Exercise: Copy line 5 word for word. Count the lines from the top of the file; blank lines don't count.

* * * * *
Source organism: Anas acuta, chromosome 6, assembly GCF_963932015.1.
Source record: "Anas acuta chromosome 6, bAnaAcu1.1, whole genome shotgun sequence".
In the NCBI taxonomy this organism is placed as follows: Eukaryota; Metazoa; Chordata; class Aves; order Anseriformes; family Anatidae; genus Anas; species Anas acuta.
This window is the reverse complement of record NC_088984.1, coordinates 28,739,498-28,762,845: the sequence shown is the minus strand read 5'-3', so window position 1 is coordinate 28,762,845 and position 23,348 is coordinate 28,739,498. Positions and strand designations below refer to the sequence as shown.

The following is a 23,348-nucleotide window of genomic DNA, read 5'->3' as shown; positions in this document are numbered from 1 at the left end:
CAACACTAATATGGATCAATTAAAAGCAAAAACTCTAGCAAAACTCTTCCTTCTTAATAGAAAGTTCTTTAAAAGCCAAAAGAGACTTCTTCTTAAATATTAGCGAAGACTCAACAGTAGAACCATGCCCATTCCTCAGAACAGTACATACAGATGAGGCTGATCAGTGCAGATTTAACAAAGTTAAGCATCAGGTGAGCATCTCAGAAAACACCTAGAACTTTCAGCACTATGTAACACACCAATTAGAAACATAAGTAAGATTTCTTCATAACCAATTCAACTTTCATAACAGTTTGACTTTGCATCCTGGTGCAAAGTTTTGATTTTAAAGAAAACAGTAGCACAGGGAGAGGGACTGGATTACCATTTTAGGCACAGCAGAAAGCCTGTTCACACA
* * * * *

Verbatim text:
The following is a 23,348-nucleotide window of genomic DNA, read 5'->3' as shown; positions in this document are numbered from 1 at the left end: